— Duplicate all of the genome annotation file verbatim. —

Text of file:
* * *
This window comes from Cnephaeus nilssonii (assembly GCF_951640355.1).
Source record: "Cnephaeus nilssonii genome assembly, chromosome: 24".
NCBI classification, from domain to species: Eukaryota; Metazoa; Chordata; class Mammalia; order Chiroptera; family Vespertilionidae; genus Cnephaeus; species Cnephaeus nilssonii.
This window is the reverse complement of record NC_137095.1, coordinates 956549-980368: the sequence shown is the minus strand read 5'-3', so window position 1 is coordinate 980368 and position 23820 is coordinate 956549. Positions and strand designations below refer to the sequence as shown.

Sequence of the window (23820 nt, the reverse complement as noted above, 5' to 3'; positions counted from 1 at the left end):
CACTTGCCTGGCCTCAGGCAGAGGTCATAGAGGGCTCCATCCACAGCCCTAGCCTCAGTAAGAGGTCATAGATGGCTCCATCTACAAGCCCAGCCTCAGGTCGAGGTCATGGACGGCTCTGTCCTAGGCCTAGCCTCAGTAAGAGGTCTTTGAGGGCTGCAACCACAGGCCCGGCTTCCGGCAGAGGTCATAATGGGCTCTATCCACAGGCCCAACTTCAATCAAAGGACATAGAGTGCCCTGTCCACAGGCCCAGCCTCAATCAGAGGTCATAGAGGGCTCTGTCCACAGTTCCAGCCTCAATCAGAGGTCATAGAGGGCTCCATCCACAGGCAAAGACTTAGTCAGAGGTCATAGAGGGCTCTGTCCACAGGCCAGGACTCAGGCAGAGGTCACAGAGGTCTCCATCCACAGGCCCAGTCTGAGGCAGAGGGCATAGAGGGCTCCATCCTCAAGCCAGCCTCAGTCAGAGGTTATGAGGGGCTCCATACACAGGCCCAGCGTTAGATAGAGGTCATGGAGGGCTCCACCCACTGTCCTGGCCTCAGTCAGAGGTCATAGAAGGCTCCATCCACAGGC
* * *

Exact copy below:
This window comes from Cnephaeus nilssonii (assembly GCF_951640355.1).
Source record: "Cnephaeus nilssonii genome assembly, chromosome: 24".
NCBI classification, from domain to species: Eukaryota; Metazoa; Chordata; class Mammalia; order Chiroptera; family Vespertilionidae; genus Cnephaeus; species Cnephaeus nilssonii.
This window is the reverse complement of record NC_137095.1, coordinates 956549-980368: the sequence shown is the minus strand read 5'-3', so window position 1 is coordinate 980368 and position 23820 is coordinate 956549. Positions and strand designations below refer to the sequence as shown.

Sequence of the window (23820 nt, the reverse complement as noted above, 5' to 3'; positions counted from 1 at the left end):
CACTTGCCTGGCCTCAGGCAGAGGTCATAGAGGGCTCCATCCACAGCCCTAGCCTCAGTAAGAGGTCATAGATGGCTCCATCTACAAGCCCAGCCTCAGGTCGAGGTCATGGACGGCTCTGTCCTAGGCCTAGCCTCAGTAAGAGGTCTTTGAGGGCTGCAACCACAGGCCCGGCTTCCGGCAGAGGTCATAATGGGCTCTATCCACAGGCCCAACTTCAATCAAAGGACATAGAGTGCCCTGTCCACAGGCCCAGCCTCAATCAGAGGTCATAGAGGGCTCTGTCCACAGTTCCAGCCTCAATCAGAGGTCATAGAGGGCTCCATCCACAGGCAAAGACTTAGTCAGAGGTCATAGAGGGCTCTGTCCACAGGCCAGGACTCAGGCAGAGGTCACAGAGGTCTCCATCCACAGGCCCAGTCTGAGGCAGAGGGCATAGAGGGCTCCATCCTCAAGCCAGCCTCAGTCAGAGGTTATGAGGGGCTCCATACACAGGCCCAGCGTTAGATAGAGGTCATGGAGGGCTCCACCCACTGTCCTGGCCTCAGTCAGAGGTCATAGAAGGCTCCATCCACAGGC